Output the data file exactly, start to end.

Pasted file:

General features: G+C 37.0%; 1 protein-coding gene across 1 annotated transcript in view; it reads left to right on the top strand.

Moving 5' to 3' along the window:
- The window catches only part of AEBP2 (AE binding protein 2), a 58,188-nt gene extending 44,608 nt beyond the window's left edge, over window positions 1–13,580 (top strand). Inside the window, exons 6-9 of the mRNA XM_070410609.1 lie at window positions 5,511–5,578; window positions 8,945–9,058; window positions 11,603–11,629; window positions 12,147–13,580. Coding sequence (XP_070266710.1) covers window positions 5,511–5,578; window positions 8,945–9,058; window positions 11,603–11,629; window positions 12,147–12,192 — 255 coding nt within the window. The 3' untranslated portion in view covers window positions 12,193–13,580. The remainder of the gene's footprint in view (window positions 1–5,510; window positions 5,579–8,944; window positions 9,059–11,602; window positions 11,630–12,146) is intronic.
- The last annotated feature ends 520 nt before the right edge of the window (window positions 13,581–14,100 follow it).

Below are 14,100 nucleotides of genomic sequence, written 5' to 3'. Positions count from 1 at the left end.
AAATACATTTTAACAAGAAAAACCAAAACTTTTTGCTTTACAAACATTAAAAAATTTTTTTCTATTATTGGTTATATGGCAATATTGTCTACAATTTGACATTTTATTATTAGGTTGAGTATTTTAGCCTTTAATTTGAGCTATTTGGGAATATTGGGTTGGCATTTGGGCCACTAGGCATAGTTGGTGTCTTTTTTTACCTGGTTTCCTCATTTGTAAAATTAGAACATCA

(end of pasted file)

General features: G+C 37.0%; 1 protein-coding gene across 1 annotated transcript in view; it reads left to right on the top strand.

Moving 5' to 3' along the window:
- The window catches only part of AEBP2 (AE binding protein 2), a 58,188-nt gene extending 44,608 nt beyond the window's left edge, over window positions 1–13,580 (top strand). Inside the window, exons 6-9 of the mRNA XM_070410609.1 lie at window positions 5,511–5,578; window positions 8,945–9,058; window positions 11,603–11,629; window positions 12,147–13,580. Coding sequence (XP_070266710.1) covers window positions 5,511–5,578; window positions 8,945–9,058; window positions 11,603–11,629; window positions 12,147–12,192 — 255 coding nt within the window. The 3' untranslated portion in view covers window positions 12,193–13,580. The remainder of the gene's footprint in view (window positions 1–5,510; window positions 5,579–8,944; window positions 9,059–11,602; window positions 11,630–12,146) is intronic.
- The last annotated feature ends 520 nt before the right edge of the window (window positions 13,581–14,100 follow it).

Below are 14,100 nucleotides of genomic sequence, written 5' to 3'. Positions count from 1 at the left end.
AAATACATTTTAACAAGAAAAACCAAAACTTTTTGCTTTACAAACATTAAAAAATTTTTTTCTATTATTGGTTATATGGCAATATTGTCTACAATTTGACATTTTATTATTAGGTTGAGTATTTTAGCCTTTAATTTGAGCTATTTGGGAATATTGGGTTGGCATTTGGGCCACTAGGCATAGTTGGTGTCTTTTTTTACCTGGTTTCCTCATTTGTAAAATTAGAACATCA